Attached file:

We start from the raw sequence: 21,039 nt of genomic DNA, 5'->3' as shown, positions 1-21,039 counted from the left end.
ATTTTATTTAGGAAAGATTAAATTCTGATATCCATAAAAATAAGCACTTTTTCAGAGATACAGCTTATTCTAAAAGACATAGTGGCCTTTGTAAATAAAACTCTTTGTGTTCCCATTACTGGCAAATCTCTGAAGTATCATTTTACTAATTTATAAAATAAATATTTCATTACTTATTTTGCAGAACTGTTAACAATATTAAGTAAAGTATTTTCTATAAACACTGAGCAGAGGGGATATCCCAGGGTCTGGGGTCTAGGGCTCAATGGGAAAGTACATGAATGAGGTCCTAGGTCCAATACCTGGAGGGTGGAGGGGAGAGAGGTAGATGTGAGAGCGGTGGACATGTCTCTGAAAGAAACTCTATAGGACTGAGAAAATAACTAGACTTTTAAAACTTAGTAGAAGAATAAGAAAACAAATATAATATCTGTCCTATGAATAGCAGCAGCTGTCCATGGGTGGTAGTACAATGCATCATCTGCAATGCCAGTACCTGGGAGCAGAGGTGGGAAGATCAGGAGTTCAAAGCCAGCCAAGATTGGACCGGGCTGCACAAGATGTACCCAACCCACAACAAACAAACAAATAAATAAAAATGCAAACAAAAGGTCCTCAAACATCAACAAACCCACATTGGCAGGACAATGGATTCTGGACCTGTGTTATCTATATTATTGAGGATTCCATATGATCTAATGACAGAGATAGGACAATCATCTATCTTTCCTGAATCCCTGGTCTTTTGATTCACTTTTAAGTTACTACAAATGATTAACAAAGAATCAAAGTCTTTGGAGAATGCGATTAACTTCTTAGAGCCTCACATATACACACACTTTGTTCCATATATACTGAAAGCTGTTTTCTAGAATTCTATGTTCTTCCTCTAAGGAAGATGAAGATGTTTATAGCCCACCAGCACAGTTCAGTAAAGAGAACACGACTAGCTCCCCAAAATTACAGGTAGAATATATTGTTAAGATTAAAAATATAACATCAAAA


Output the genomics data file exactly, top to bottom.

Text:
We start from the raw sequence: 21,039 nt of genomic DNA, 5'->3' as shown, positions 1-21,039 counted from the left end.
ATTTTATTTAGGAAAGATTAAATTCTGATATCCATAAAAATAAGCACTTTTTCAGAGATACAGCTTATTCTAAAAGACATAGTGGCCTTTGTAAATAAAACTCTTTGTGTTCCCATTACTGGCAAATCTCTGAAGTATCATTTTACTAATTTATAAAATAAATATTTCATTACTTATTTTGCAGAACTGTTAACAATATTAAGTAAAGTATTTTCTATAAACACTGAGCAGAGGGGATATCCCAGGGTCTGGGGTCTAGGGCTCAATGGGAAAGTACATGAATGAGGTCCTAGGTCCAATACCTGGAGGGTGGAGGGGAGAGAGGTAGATGTGAGAGCGGTGGACATGTCTCTGAAAGAAACTCTATAGGACTGAGAAAATAACTAGACTTTTAAAACTTAGTAGAAGAATAAGAAAACAAATATAATATCTGTCCTATGAATAGCAGCAGCTGTCCATGGGTGGTAGTACAATGCATCATCTGCAATGCCAGTACCTGGGAGCAGAGGTGGGAAGATCAGGAGTTCAAAGCCAGCCAAGATTGGACCGGGCTGCACAAGATGTACCCAACCCACAACAAACAAACAAATAAATAAAAATGCAAACAAAAGGTCCTCAAACATCAACAAACCCACATTGGCAGGACAATGGATTCTGGACCTGTGTTATCTATATTATTGAGGATTCCATATGATCTAATGACAGAGATAGGACAATCATCTATCTTTCCTGAATCCCTGGTCTTTTGATTCACTTTTAAGTTACTACAAATGATTAACAAAGAATCAAAGTCTTTGGAGAATGCGATTAACTTCTTAGAGCCTCACATATACACACACTTTGTTCCATATATACTGAAAGCTGTTTTCTAGAATTCTATGTTCTTCCTCTAAGGAAGATGAAGATGTTTATAGCCCACCAGCACAGTTCAGTAAAGAGAACACGACTAGCTCCCCAAAATTACAGGTAGAATATATTGTTAAGATTAAAAATATAACATCAAAA